The Dragon – Part 20

As Lansard and Wibawa’s team were setting off for the clearing, Superintendent Shum and Sergeant Wong were having breakfast in the hotel cafe. It was an alfresco affair and overlooked the beach on the other side of the road. Wong was looking intently over the rim of his coffee cup. 

“Looking for topless Australians, Sergeant?” Asked Shum. 

“You never know your luck,” said the Sergeant with a smile. 

Shum was arranging his file on the table beside his cup and saucer with the picture of Lansard on the cover. As the waitress began to clear the empty dishes and pour fresh coffee she happened to notice the picture. She recognised the man in the photo. He had stayed at this hotel just a few days ago and she had been paid handsomely to bring him a live chicken on the night of his arrival. What he had done with the bird she had no idea and he had paid her enough money not to ask any questions. She left the table without saying anything. 


As the afternoon wore on Wibawa’s son called Lansard over to join them at the fire they had lit. He told Lansard that the time was right for his father to explain the history of the dragons and a little of what was going to happen that night. 

The men sat on mats that the porters had set out for them at the edge of the clearing. They were brought tea and as they sipped the hot sweet beverage Wibawa’s son began to talk. Lansard realised that he had never introduced himself, other than to say that he was Wibawa’s son. At this point in time, he had little interest in asking. 

“Many years ago,” the man began, “my father was a shaman, a holy man that lived in these forests. In those days the white men came, the Dutch, and they butchered anything that they thought might provide them with riches. They sought out the dragons but fortunately found they were unsuitable for consumption or hide. 

However, they killed many of them, sometimes for sport and because they were thought of as ugly monsters. The real monsters were the white men with their weapons. 

The people didn’t trust the Dutch and their teachings and people like my father, there were not many of them, were sought out for guidance. By this time my father had lived amongst the dragons for many years and they never harmed him. Somehow, he found that he was able to communicate with them.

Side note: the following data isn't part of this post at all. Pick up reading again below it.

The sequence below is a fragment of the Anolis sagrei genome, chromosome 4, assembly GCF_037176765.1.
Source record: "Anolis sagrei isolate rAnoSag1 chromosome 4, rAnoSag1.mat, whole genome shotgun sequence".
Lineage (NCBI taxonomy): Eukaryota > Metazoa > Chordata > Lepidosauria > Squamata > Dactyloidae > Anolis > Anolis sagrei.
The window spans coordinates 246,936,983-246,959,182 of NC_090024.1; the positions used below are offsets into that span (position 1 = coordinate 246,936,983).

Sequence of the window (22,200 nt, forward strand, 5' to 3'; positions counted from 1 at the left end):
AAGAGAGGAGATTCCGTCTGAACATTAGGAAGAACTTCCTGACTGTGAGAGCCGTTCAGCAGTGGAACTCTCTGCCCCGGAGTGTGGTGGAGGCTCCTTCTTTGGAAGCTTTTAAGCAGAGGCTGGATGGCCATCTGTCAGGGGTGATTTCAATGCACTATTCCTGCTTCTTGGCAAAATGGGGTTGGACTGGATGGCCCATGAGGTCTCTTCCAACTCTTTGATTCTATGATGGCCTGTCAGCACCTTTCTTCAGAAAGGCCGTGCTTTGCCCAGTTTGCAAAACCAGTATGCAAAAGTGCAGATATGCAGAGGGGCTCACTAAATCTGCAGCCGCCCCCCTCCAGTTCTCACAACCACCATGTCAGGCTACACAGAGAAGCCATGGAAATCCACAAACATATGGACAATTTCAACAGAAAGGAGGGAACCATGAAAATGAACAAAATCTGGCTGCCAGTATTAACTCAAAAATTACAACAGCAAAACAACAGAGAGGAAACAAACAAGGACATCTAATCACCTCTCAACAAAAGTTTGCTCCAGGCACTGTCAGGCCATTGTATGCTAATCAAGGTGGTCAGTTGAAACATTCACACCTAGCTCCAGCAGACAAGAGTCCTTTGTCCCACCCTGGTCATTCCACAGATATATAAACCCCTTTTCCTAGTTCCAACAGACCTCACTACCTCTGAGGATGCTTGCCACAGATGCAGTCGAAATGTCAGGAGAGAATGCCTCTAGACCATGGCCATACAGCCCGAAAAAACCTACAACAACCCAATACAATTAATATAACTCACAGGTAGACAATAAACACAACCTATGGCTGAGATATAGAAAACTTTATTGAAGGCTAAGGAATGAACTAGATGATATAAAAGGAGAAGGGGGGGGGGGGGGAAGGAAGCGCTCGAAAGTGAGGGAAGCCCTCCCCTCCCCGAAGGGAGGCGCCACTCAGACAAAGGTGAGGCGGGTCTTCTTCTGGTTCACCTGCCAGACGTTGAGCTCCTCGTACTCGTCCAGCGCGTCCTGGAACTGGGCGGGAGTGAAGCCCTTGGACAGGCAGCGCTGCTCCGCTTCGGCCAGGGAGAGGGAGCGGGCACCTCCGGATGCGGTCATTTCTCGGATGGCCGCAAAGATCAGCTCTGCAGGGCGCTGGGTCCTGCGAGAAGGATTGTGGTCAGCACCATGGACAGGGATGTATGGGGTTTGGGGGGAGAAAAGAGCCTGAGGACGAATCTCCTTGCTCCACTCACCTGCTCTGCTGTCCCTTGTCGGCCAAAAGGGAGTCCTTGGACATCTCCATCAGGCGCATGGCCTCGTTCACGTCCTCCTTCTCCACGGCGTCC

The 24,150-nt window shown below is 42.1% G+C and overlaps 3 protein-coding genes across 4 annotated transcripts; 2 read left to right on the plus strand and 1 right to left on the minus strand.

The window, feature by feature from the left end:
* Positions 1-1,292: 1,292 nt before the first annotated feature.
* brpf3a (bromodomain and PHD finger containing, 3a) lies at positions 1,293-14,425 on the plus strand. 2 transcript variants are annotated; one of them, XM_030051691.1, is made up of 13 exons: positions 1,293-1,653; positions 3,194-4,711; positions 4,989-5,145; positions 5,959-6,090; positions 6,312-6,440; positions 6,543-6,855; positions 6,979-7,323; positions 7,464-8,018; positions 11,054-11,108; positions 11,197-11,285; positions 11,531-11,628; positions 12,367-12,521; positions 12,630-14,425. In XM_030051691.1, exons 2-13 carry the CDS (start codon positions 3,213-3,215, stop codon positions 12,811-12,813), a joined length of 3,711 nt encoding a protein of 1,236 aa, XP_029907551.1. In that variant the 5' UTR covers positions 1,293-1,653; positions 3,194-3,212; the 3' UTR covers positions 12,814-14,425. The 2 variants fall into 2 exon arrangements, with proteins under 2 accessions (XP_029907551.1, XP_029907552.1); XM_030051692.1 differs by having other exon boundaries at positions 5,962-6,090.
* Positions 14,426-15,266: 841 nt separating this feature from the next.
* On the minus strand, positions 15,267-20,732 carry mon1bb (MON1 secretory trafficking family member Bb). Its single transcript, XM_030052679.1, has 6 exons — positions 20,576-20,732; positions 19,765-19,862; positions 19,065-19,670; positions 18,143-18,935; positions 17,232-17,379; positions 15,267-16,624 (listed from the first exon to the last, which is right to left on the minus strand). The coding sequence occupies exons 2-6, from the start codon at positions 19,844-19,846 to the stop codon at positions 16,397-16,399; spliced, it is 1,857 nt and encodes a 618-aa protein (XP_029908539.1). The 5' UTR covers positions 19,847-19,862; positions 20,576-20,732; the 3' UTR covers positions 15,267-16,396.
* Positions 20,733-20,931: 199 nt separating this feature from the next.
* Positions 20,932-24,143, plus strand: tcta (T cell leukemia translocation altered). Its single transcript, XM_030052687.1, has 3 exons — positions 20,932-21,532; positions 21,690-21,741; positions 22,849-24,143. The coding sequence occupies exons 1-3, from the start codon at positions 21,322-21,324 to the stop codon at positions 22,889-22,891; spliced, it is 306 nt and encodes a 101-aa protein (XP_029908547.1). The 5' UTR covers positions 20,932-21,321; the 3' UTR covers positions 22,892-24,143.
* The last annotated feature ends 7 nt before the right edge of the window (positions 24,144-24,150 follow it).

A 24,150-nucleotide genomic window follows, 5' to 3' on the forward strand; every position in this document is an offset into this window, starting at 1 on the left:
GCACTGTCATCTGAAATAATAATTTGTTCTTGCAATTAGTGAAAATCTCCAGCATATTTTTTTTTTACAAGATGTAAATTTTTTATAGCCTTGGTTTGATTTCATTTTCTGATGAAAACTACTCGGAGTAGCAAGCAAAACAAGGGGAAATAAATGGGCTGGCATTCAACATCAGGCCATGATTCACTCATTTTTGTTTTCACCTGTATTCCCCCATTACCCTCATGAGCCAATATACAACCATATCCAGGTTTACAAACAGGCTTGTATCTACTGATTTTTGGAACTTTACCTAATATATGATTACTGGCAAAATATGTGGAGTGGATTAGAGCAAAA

Then he discovered the three God Dragons. Three dragons of enormous size and cunning and wisdom. As my father sat in the woods, in an area such as this they would come to him and speak with him. They taught him many things and he venerated them. Occasionally bringing them sacrifices and one night they revealed to him the secret of longevity. It was all a matter of great trust and he allowed the King God to bite him on the arm.” 

Lansard remembered his father telling him that Wibawa had bitten him on the arm during his ceremony. He didn’t notice Yudianto looking down at his own forearm. The son continued. 

“Eventually my father had to leave Komodo. The Dutch decided to arrest the shamans. They believed that they might cause trouble for them. In reality, nothing was further from the truth. My father had no interest in their politics and wanted only to live with his dragons. He went to the island of Bali which is where your father found him all those years ago. 

“He told me that he saw in your father a genuine seeker. Someone who might well take up his faith. But that was not to be, having accepted the gift of longevity your father once again sought the company of his own kind. He left Bali and with him, he took the curse.” 

Lansard interrupted. “What do you mean, he took the curse?” 

“The Dragon Gods bestow the gift of longevity on their faithful, but it comes at a cost, Once a year they must return to the island of Komodo and sit with the Gods. And, once in every normal life span, say 80 years, they must bring a sacrifice with them. My father explained all of this to your father, but in his arrogance, he believed that he could ignore his commitments. The commitments he did indeed avoid, but in time, the curse made itself known to him.” 

Lansard remembered that last terrible night. The night they had eaten Baker and the half-man, half-lizard that his father had become. He had wondered how soon it would be before his father attacked him. 

Wibawa’s son paused and looked at Lansard. He could see the thought processes going through the man’s face. Lansard was beginning to understand what his father should have done and what he needed to do. Lansard didn’t notice Yudianto and the porters slip away into the night. 

Then the son was talking again and Lansard was aware that the insect-life noise from the surrounding undergrowth had gone silent.